Tue, Feb 01, 2011 - Page 12 News List

Powerchip to be Elpida’s only supplier

Bloomberg

Elpida Memory Inc, the world’s No. 3 maker of computer memory chips, plans to buy all of Powerchip Technology Corp’s (力晶科技) DRAM semiconductors as the companies deepen their partnership to compete against Samsung Electronics Co.

Powerchip could dedicate all its DRAM production capacity to Tokyo-based Elpida starting as early as April, Tokyo-based Elpida president Yukio Sakamoto said in an interview yesterday.

Sakamoto said in October last year he’s considering buying shares of Taiwanese chipmakers to increase capacity and compete with Samsung, the world’s biggest maker of chips that help PCs juggle multiple programs.

Powerchip and Elpida formed Rexchip Electronics Corp (瑞晶電子) in 2006 to make DRAM chips in Taiwan.

Powerchip, Taiwan’s largest memory chipmaker, said yesterday it would transition to becoming a chip foundry this year as the model will provide stable operating profit, while reporting its biggest loss in six quarters after prices fell.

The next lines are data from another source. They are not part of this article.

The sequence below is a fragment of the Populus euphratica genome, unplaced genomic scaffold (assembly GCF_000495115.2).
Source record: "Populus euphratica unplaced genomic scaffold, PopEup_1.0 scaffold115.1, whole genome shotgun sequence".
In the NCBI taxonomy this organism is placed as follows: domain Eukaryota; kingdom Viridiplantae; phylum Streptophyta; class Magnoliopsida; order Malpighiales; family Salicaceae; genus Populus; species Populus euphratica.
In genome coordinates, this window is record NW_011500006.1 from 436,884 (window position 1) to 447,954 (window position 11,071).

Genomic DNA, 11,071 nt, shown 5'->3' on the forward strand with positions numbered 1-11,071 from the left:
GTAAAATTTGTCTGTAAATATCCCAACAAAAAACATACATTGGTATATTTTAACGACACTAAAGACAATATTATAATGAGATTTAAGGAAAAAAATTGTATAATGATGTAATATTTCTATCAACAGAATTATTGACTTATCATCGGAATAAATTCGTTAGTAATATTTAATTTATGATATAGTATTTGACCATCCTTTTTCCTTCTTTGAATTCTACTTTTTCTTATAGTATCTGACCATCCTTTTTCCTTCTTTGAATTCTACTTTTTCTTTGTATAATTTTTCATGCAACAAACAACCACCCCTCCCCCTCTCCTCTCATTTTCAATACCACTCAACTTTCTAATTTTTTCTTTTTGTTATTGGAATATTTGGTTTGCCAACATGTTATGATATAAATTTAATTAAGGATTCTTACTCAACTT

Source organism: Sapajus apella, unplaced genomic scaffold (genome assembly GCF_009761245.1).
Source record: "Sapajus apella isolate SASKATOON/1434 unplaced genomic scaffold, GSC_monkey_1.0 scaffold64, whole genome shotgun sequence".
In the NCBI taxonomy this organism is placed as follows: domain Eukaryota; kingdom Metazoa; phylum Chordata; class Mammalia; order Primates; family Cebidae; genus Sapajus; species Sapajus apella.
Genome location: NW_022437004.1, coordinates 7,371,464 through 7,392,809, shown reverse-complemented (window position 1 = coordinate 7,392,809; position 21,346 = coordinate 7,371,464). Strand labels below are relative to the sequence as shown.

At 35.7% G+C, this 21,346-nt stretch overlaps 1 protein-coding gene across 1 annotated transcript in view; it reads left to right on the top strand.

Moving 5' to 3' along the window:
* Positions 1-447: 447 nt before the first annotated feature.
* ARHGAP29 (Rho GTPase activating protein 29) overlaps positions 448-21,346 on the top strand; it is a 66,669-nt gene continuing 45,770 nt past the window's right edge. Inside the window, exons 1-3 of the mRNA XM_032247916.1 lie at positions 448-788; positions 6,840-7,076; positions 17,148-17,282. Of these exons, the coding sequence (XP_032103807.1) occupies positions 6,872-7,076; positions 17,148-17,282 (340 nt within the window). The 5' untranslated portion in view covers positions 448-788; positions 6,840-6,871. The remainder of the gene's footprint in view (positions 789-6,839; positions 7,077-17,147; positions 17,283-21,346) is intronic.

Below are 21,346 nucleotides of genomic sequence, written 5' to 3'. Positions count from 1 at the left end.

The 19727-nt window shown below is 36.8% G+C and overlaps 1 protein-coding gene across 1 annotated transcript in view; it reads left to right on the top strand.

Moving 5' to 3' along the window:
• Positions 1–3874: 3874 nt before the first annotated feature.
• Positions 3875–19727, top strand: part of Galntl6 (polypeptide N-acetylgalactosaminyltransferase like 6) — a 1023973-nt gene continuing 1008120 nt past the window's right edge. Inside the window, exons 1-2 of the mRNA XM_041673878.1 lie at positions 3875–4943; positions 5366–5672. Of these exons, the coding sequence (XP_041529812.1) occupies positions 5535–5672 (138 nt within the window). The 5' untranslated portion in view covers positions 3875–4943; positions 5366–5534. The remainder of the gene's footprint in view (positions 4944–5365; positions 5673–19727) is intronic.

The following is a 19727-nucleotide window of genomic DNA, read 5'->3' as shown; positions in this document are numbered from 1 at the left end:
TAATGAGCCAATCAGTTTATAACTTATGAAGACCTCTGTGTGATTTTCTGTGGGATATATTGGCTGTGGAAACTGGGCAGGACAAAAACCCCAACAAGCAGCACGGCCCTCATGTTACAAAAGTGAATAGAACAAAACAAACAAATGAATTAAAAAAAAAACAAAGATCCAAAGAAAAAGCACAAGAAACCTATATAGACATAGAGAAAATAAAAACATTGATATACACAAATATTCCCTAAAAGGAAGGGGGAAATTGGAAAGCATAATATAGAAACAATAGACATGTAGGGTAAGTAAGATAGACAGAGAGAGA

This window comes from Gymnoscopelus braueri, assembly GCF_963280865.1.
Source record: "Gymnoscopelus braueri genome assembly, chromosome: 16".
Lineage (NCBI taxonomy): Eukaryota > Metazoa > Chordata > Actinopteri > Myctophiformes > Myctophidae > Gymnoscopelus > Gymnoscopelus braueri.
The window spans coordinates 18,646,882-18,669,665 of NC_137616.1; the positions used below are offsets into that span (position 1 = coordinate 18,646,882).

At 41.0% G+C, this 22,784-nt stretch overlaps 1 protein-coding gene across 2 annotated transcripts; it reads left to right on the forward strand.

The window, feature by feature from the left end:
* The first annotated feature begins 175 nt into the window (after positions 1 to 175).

The company’s NAND flash and foundry businesses will account for more than 50 percent of production by year’s end, the statement said.

Powerchip will shift from a “PC orientation” to smartphones, chairman Frank Huang (黃崇仁) said at a press briefing.

Fourth-quarter net loss was NT$8.33 billion (US$287 million), compared with profit of NT$1.6 billion a year earlier, the Hsinchu-based company said. The loss was wider than both analyst estimates compiled by Bloomberg.

Powerchip joins Nanya Technology Corp (南亞科技) and Inotera Memories Inc (華亞科技) in reporting deteriorating results after demand for the most common type of memory chip used in computers declined. The loss included a NT$4.3 billion inventory writedown, highlighting the cyclical nature of the industry, Powerchip said.

Revenue for the quarter was NT$13.3 billion, the company said. Capital spending will rise to NT$13 billion this year from NT$7 billion last year, Powerchip president Alex Wang (王其國) said. Powerchip had planned to spend NT$16 billion last year, he said.

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